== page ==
There is a difference between approximating roots and finding exact expressions for roots. Formulas for expressing the roots of polynomials of degree 2 in terms of square roots have been known since ancient times (see quadratic equation
In mathematics, a quadratic equation is a univariate polynomial equation of the second degree. A general quadratic equation can be written in the formax^2+bx+c=0,\,...

), and for polynomials of degree 3 or 4 similar formulas (using cube roots in addition to square roots) were found in the 16th century (see cubic function
Cubic function
In mathematics, a cubic function is a function of the formf=ax^3+bx^2+cx+d,\,where a is nonzero; or in other words, a polynomial of degree three. The derivative of a cubic function is a quadratic function...

and quartic function
Quartic function
In mathematics, a quartic function, or equation of the fourth degree, is a function of the formf=ax^4+bx^3+cx^2+dx+e \,where a is nonzero; or in other words, a polynomial of degree four...

for the formulas and Niccolo Fontana Tartaglia
Niccolò Fontana Tartaglia
Niccolò Fontana Tartaglia was a mathematician, an engineer , a surveyor and a bookkeeper from the then-Republic of Venice...

, Lodovico Ferrari
Lodovico Ferrari
Lodovico Ferrari was an Italian mathematician.Born in Milan, Italy, grandfather, Bartholomew Ferrari was forced out of Milan to Bologna. He settled in Bologna, Italy and he began his career as the servant of Gerolamo Cardano. He was extremely bright, so Cardano started teaching him mathematics...

, Gerolamo Cardano
Gerolamo Cardano
Gerolamo Cardano was an Italian Renaissance mathematician, physician, astrologer and gambler...

, and Vieta for historical details). But formulas for degree 5 eluded researchers. In 1824, Niels Henrik Abel
Niels Henrik Abel
Niels Henrik Abel was a Norwegian mathematician who proved the impossibility of solving the quintic equation in radicals.-Early life:...

proved the striking result that there can be no general (finite) formula, involving only arithmetic operations and radicals, that expresses the roots of a polynomial of degree 5 or greater in terms of its coefficients (see Abel-Ruffini theorem). In 1830, Évariste Galois
Évariste Galois
Évariste Galois was a French mathematician born in Bourg-la-Reine. While still in his teens, he was able to determine a necessary and sufficient condition for a polynomial to be solvable by radicals, thereby solving a long-standing problem...

, studying the permutations of the roots of a polynomial, extended Abel-Ruffini theorem by showing that, given a polynomial equation, one may decide if it is solvable by radicals, and, if it is, solve it. This result marked the start of Galois theory
Galois theory
In mathematics, more specifically in abstract algebra, Galois theory, named after Évariste Galois, provides a connection between field theory and group theory...

and Group theory
Group theory
In mathematics and abstract algebra, group theory studies the algebraic structures known as groups.The concept of a group is central to abstract algebra: other well-known algebraic structures, such as rings, fields, and vector spaces can all be seen as groups endowed with additional operations and...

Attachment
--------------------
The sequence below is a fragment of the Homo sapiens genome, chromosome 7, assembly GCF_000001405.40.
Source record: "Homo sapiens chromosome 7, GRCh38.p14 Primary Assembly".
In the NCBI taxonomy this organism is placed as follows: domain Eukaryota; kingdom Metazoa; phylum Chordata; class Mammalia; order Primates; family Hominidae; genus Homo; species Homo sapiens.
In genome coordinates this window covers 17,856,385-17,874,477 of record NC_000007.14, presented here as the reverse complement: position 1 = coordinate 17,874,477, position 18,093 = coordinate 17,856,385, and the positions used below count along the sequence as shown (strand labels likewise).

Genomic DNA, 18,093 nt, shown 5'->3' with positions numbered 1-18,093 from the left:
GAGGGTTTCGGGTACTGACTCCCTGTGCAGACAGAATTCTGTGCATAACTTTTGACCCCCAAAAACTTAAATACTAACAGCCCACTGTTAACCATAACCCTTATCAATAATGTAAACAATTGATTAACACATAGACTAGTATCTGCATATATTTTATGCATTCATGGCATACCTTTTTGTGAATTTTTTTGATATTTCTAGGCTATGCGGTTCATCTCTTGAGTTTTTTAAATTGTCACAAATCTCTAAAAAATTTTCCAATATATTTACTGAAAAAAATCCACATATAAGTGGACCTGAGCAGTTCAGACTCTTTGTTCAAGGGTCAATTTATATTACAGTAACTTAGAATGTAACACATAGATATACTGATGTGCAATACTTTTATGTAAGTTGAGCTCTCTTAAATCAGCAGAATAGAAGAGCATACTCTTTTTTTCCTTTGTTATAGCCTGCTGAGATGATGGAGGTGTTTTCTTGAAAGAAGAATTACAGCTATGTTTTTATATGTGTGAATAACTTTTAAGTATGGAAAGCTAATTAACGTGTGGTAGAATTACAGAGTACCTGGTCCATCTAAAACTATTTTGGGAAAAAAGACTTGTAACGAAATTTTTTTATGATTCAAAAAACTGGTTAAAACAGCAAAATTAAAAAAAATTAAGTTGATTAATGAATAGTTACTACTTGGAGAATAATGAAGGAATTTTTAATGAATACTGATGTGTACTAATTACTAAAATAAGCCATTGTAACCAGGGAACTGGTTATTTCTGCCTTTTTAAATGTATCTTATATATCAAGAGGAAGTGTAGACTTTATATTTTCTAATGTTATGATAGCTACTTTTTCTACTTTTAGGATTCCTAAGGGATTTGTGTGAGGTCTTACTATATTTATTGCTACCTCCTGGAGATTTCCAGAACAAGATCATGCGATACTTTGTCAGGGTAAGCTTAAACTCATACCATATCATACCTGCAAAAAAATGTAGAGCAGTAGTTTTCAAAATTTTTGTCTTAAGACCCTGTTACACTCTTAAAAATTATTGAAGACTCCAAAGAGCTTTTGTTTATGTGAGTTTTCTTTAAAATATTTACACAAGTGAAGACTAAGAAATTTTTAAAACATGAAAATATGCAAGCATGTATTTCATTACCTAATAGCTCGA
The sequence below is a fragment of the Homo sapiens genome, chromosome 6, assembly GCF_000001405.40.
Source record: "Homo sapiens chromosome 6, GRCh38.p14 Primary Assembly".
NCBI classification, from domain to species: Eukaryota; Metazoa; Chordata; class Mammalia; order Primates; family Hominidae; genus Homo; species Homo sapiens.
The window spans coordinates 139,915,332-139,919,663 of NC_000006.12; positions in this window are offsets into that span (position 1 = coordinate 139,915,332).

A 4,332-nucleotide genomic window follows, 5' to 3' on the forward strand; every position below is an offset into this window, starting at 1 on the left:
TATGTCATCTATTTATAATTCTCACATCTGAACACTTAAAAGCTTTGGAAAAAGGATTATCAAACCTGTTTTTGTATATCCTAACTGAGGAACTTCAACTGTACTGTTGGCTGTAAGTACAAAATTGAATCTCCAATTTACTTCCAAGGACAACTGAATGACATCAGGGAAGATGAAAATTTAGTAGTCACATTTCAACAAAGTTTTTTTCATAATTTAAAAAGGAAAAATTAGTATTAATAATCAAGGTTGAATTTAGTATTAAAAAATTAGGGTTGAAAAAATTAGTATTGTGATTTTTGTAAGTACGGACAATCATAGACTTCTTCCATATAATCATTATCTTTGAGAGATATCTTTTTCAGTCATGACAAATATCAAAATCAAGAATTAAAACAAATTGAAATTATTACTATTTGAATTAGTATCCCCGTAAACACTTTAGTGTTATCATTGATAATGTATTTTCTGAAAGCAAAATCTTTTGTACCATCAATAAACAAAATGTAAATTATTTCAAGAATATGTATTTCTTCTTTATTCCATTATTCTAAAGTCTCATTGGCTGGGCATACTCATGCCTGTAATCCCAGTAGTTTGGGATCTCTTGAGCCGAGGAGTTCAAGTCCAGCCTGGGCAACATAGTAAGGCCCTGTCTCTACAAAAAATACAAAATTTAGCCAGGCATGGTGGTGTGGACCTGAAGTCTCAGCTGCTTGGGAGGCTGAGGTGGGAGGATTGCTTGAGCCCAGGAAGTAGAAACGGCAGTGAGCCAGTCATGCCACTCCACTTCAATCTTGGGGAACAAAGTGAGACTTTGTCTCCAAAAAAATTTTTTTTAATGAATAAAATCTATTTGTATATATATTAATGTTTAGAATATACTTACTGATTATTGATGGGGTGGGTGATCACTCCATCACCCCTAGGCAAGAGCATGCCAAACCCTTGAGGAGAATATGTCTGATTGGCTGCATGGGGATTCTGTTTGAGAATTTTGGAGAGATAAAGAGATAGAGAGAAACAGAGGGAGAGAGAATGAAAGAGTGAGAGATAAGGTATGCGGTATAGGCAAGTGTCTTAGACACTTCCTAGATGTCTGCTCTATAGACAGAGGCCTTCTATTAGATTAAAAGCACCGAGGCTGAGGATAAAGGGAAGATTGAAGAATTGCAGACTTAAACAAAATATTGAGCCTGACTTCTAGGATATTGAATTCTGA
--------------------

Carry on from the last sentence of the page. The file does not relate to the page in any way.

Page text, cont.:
, two important branches of modern mathematics. Galois himself noted that the computations implied by his method were impracticable. Nevertheless formulas for solvable equations of degrees 5 and 6 have been published (see quintic function and sextic equation
Sextic equation
In mathematics, a sextic equation is a polynomial equation of degree six. It is of the form:ax^6+bx^5+cx^4+dx^3+ex^2+fx+g=0,\,where a \neq 0....

).

Numerical approximations of roots of polynomial equations in one unknown is easily done on a computer by the Jenkins-Traub method, Laguerre's method
Laguerre's method
In numerical analysis, Laguerre's method is a root-finding algorithm tailored to polynomials. In other words, Laguerre's method can be used to solve numerically the equation\ p = 0 for a given polynomial p...

, Durand–Kerner method or by some other root-finding algorithm
Root-finding algorithm
A root-finding algorithm is a numerical method, or algorithm, for finding a value x such that f = 0, for a given function f. Such an x is called a root of the function f....

.

For polynomials in more than one variable the notion of root does not exist, and there are usually infinitely many combinations of values for the variables for which the polynomial function takes the value zero. However for certain sets of such polynomials it may happen that for only finitely many combinations all polynomial functions take the value zero.

For a set of polynomial equations in several unknowns, there are algorithm
Algorithm
In mathematics and computer science, an algorithm is an effective method expressed as a finite list of well-defined instructions for calculating a function. Algorithms are used for calculation, data processing, and automated reasoning...

s to decide if they have a finite number of complex solutions. If the number of solutions is finite, there are algorithms to compute the solutions. The methods underlying these algorithms are described in the article systems of polynomial equations
Systems of polynomial equations
A system of polynomial equations is a set of simultaneous equations f1 = 0, ..., fh = 0 where the fi are polynomials in several variables, say x1, ..., xn, over some field k....

.